The retail firearms business is very competitive, with shops attempting to lure customers away from their competitors through sales and other promotions that cut into already-low profit margins on firearms. Selling product lines your competitors don’t offer is a good strategy, and one of those lines might be loading equipment made by Dillon Precision.
Beginning in Mike Dillon’s garage, Dillon Precision
now has a reputation for making perhaps the finest progressive cartridge loaders in the world. Dillon grew his business selling direct to the consumer, bypassing the retailer. While that was a very successful strategy and Dillon continues to sell direct through its catalog and online, the company also sells through a network of retailers the company wants to expand.
I’ve been in a lot of gun stores, and surprisingly, only a few carry reloading equipment and supplies. Dillon Precision reports that it has about 210 dealers in the U.S., while the Bureau of Alcohol, Tobacco and Firearms says there are about 56,000 licensed firearms dealers in the country. So less than 1 percent of all U.S. dealers carry Dillon Precision reloading equipment, creating a real opportunity for the savvy retailer.
The BL 550 Basic Loader is the least expensive reloading machine offered by Dillon at $287.95, but it still is a progressive. Some functions that are automatic on the more expensive models are done manually on this machine. It is faster than a single-stage press and is a good way for a person new to reloading to get started. (Dillon Precision photo)
There are millions of guns and millions of gun owners in this country. But not all of those owners shoot regularly or spend a lot of money on guns, accessories and ammunition. While a good retailer will develop strategies to attract all buyers, the most profitable customers are usually those who make regular purchases. Those customers generally own multiple guns and shoot often. Probably the most enthusiastic of that subset of customers are those who load their own ammunition, and one way to attract them is to carry loading equipment and supplies.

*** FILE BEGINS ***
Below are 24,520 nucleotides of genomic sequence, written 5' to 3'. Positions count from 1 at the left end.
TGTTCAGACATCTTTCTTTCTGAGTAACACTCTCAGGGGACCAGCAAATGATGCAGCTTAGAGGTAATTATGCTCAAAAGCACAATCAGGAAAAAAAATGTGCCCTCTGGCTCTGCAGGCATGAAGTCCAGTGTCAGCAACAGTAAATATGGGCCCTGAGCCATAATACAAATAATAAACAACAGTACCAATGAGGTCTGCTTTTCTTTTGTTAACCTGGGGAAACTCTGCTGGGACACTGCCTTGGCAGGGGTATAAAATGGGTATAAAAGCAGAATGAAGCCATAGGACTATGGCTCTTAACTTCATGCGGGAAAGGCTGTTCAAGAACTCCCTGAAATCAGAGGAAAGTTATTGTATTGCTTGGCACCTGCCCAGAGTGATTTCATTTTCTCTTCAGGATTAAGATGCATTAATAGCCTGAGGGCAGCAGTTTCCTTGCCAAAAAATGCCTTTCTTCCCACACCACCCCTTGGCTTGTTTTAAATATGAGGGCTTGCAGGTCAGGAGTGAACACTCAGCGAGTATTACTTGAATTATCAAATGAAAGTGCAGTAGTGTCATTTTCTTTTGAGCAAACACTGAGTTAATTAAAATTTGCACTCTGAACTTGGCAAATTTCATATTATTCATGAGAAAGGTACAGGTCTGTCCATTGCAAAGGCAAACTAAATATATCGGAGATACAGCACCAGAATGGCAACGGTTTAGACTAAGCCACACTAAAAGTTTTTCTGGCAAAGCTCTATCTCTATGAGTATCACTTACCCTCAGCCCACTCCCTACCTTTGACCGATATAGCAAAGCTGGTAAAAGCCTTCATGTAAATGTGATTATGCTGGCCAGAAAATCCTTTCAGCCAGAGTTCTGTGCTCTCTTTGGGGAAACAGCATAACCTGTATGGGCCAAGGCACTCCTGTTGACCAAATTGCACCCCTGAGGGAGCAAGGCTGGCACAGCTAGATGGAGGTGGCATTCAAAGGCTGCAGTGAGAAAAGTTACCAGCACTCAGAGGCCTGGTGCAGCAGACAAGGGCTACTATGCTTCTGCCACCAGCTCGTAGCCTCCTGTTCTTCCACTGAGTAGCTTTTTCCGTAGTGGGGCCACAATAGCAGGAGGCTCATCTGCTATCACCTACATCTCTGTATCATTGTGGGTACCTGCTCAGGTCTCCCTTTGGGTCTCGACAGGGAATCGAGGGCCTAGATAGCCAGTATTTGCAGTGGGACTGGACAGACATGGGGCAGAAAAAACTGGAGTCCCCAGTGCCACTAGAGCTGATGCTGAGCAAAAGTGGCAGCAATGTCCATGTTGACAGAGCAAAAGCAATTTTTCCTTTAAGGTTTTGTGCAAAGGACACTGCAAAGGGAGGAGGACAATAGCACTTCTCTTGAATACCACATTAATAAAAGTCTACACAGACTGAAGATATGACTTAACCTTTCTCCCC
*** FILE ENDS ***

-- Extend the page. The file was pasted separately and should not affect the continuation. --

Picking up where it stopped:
“What we are looking for are quality dealers, those who extend the same professionalism and courtesy that we do and can help the customer make an informed buying decision,” says Eric Harvey, dealer program manager for Dillon Precision. “The Dillon Precision loading machine sells itself, and the retailer will sell a lot of powder, primers, bullets and brass because of it.”
Not many products sell themselves, but in the case of Dillon loaders, that may not be just a boast. I remember years ago wanting to upgrade from a single-stage press to a progressive reloader. I would ask people what equipment to buy, and almost every time the answer was Dillon. It seemed then, as it does now, that Dillon has a reputation for making the best progressive reloaders.
The company has worked hard to create that reputation. The primary business of Jim Schmidt, the owner of Arizona Ammunition (arizonaammunition.net
), is developing accurate, high velocity loads for other people’s rifles. People send him their rifles to test with various custom loads, and then he returns the rifle with new custom loaded ammunition matched to the rifle. These are demanding customers who are well off and expect quality, so Schmidt is very careful about meeting their expectations and delivering a good product.
“I’ve worked with the Dillon equipment for probably 19 years,” Schmidt said. “The equipment is just unsurpassed as far as I’m concerned. I don’t expect failures when I’m doing a run with them. They are just incredibly reliable and they keep coming out with new improvements.
“I push people towards the Dillon equipment all the time,” he says.
With a lifetime warranty on all hobby-level equipment, except for a few items that everyone knows will naturally wear out over time — like depriming pins, electronics, electrical equipment or textiles — owners of Dillon equipment know that getting fast and courteous help is easy.
The warranty follows the equipment if it gets sold to a new owner. No warranty cards, registration or serial numbers are needed to get help. If a part breaks, gets damaged or wears out, it will be fixed or replaced. For a retailer selling the equipment, there aren’t going to be any worries about the company backing them up. Retailers can also handle warranties on the customer’s behalf, which helps strengthen customer relationships.